Minnesota Gets a Taste of THC

Gummies, chocolate, seltzers, and other edible goodies fly off the shelves this summer

Fukume/Adobe

Thanks to the recent passage of a Minnesota law, people ages 21 and over can now taste and sip their way through the world of THC—hemp-derived THC, that is.

The law permits the sale and consumption of food and beverages with no more than 5 milligrams of THC per serving, and no more than 50 milligrams per package. Hemp is slightly different from marijuana, which is still illegal in Minnesota. Although both are part of the cannabis species, hemp contains very low amounts of THC compared with its highly psychoactive relative.

However, some proponents of the new law see it as a first step toward the legalization of recreational marijuana in the state. At a press conference, Minnesota House Majority Leader Ryan Winkler, who helped pass the bill, said the decision to do so was intentional. “We have a lot of work to do in Minnesota on cannabis legalization, but this is an important step forward,” he said.

Marijuana sales in states like Illinois and Colorado generate millions of dollars in tax revenue each year. But the Minnesota bill outlined no such tax provisions on THC edibles, so it’s unlikely that the state will reap financial benefits of that scale. The law does not require retailers to have a license to sell edibles, however, so it could provide a new source of income for a handful of Minnesota businesses.

Whether you’re looking for a sweet treat or a refreshing drink, some local retailers are already offering a wide variety of edible products to try this summer.

Nothing But Hemp, a CBD and THC supplier, has seen high demand since the law passed. Lines formed out the door of their Grand Avenue location in St. Paul, where folks waited to browse the assortment of THC-infused goodies.

Gummies are a popular choice when it comes to edibles, and Nothing But Hemp has plenty of options to pick from. Flavors like “Blue Dream,” “Zkittles,” and “Agent Orange” are made with different strains of Delta-9 THC, catering to those looking to be energized, relaxed, or a little bit of both. These gummies are sold in packs of 10 for $34.99. Hard candies infused with a microdose of THC are also available for the same price, with 25 pieces per bag.

If gummies can’t quite satisfy your sweet tooth, Retro Bakery has you covered with Minnesota’s first legal THC chocolate. Their gourmet edibles include chocolate bars, chocolate-covered cookies, and crunchy wafer bars in a variety of flavors. According to their Instagram page, cereal bars are also in the works.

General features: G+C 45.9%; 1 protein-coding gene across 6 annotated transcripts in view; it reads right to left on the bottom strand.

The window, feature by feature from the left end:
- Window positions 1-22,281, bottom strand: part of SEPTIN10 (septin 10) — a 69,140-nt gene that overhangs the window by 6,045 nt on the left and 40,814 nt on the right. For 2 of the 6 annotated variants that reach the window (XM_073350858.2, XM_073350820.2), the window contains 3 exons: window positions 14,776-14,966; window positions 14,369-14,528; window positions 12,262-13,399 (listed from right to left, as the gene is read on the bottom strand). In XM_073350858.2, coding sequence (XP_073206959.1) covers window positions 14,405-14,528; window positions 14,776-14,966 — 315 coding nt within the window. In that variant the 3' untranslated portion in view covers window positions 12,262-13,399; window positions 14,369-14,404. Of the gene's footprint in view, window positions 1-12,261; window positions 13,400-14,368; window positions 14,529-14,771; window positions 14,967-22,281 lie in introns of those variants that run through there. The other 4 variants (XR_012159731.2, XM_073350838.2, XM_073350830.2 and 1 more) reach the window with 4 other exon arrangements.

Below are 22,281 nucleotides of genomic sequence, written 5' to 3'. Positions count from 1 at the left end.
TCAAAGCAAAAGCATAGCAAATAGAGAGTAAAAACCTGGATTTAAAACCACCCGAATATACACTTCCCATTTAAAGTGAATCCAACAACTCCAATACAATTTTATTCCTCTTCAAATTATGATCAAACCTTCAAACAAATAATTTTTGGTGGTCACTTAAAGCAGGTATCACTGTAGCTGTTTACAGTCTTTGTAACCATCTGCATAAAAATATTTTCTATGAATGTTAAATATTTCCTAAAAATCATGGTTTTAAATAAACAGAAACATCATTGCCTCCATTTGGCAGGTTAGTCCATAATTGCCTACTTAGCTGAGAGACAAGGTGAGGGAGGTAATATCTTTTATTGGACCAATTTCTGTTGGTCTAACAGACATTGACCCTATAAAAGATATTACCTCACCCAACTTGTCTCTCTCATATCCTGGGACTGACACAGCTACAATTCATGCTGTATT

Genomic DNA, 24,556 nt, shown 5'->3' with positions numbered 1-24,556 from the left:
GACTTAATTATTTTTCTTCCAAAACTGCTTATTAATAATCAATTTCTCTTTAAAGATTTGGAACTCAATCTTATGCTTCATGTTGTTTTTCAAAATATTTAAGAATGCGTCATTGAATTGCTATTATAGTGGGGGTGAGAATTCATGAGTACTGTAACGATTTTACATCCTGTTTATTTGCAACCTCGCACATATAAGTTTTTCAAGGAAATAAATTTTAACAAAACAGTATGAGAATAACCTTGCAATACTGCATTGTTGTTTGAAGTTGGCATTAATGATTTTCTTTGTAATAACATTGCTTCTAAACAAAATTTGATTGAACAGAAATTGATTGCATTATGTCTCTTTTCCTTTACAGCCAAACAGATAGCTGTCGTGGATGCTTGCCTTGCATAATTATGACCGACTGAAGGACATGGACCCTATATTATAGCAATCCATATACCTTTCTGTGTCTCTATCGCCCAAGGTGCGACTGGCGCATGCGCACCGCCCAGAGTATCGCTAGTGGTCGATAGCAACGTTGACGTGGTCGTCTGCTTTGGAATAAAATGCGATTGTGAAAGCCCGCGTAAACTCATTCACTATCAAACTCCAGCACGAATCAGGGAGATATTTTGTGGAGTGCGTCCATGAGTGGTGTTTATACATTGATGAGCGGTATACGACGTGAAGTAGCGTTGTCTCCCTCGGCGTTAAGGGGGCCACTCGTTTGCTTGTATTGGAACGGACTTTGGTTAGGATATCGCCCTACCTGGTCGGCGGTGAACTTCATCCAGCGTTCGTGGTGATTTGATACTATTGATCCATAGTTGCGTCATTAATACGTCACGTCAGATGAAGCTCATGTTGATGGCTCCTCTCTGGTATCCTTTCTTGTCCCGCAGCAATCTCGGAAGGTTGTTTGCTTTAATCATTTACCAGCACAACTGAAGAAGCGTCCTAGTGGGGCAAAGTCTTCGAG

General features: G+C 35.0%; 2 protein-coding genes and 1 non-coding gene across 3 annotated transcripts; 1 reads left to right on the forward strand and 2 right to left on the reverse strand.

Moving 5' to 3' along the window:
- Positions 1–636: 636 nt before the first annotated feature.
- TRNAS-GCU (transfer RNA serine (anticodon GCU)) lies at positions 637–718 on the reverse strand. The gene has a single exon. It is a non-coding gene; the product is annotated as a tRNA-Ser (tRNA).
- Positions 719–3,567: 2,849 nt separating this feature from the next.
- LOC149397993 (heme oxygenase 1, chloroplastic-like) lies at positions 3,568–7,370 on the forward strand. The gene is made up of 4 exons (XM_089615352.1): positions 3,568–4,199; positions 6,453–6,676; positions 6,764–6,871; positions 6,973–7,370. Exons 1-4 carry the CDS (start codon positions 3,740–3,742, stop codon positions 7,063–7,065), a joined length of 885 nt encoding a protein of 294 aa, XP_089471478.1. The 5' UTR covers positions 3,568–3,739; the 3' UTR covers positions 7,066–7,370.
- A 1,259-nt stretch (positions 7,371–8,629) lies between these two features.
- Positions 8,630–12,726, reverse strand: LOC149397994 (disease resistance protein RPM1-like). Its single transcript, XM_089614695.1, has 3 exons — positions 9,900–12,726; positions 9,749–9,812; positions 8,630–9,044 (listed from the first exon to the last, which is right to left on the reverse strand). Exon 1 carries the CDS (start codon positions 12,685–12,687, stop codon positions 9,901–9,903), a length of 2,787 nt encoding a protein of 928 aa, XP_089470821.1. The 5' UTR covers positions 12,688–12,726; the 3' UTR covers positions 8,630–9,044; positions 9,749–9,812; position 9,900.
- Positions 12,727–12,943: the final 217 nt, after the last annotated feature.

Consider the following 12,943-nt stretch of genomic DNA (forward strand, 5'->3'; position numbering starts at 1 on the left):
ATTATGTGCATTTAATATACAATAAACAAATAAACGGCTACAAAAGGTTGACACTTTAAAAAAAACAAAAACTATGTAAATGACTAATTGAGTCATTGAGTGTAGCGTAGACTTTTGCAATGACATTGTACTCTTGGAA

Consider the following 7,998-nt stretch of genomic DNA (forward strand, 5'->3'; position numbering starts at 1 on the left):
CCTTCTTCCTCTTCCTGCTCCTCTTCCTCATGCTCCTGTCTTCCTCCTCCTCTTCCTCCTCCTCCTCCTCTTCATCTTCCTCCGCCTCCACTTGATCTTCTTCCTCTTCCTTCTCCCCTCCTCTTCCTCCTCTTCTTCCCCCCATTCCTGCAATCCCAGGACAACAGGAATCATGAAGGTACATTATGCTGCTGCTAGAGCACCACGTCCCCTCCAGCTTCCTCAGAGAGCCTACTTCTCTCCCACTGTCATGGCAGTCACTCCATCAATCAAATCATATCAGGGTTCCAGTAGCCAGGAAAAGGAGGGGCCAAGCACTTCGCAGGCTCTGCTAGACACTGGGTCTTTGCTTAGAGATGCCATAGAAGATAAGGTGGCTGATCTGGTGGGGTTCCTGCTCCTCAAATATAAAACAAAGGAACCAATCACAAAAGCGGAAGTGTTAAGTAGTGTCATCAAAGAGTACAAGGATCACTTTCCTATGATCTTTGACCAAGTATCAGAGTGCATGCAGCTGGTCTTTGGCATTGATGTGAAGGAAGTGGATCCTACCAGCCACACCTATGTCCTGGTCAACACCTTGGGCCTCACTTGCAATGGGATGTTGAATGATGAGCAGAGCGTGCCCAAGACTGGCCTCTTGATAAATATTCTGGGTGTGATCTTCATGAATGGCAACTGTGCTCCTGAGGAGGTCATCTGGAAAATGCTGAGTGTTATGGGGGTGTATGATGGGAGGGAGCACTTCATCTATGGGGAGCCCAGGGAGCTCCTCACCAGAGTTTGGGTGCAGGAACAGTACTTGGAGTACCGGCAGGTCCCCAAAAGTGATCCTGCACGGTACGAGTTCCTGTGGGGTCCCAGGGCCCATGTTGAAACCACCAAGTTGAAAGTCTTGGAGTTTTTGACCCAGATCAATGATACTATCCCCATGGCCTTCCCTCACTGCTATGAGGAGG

If you’d rather your “high” come in liquid form, Nothing But Hemp manufactures a line of non-carbonated THC juice drinks called “Vibes.” They come in three different flavors: mango lemonade, black cherry citrus, and passionfruit.

The Minnesota Board of Pharmacy specified that the new law does not allow for “food service or further food preparation activities using products which contain substances derived from hemp,” which means that you won’t be able to order THC cocktails from local bars or restaurants anytime soon.

But these businesses can still take part in the sale of manufactured or packaged products containing hemp-derived THC. The Minneapolis-based Indeed Brewing Company plans to launch “Two Good,” their own nonalcoholic THC- and CBD-infused seltzers, on Aug. 1. While they can’t be consumed in Indeed’s taproom, the drinks will be sold in to-go cans and at third-party retailers.

The brewing company tried out something similar in 2019 with “Lull,” a nonalcoholic CBD seltzer, but it was discontinued after the Minnesota Department of Agriculture determined that such beverages were still illegal at the time. Indeed plans to reintroduce these CBD drinks for both on- and off-site consumption around the same time as the launch of “Two Good.”

While THC and CBD both occur naturally in cannabis plants, THC is the chemical compound responsible for making you “high.” So if you’re not interested in the psychoactive effects of THC but still want to feel relaxed, CBD-only products might be a good alternative.

CBD edibles often come in the standard forms of gummies, chocolates, and other candies. But the list of beverages made with CBD is much more extensive than that of newly legal THC beverages. The non-intoxicating chemical has made its way into coffee, tea, sparkling water, post-workout drinks, and even powdered beverages.

We have yet to see the full breadth of THC-infused goods that will be available across the state, but the current options have been flying off shelves, both in person and online. If the long lines and “sold out” labels are any indication, plenty of Minnesotans are jumping at the opportunity to get a legal taste of THC.

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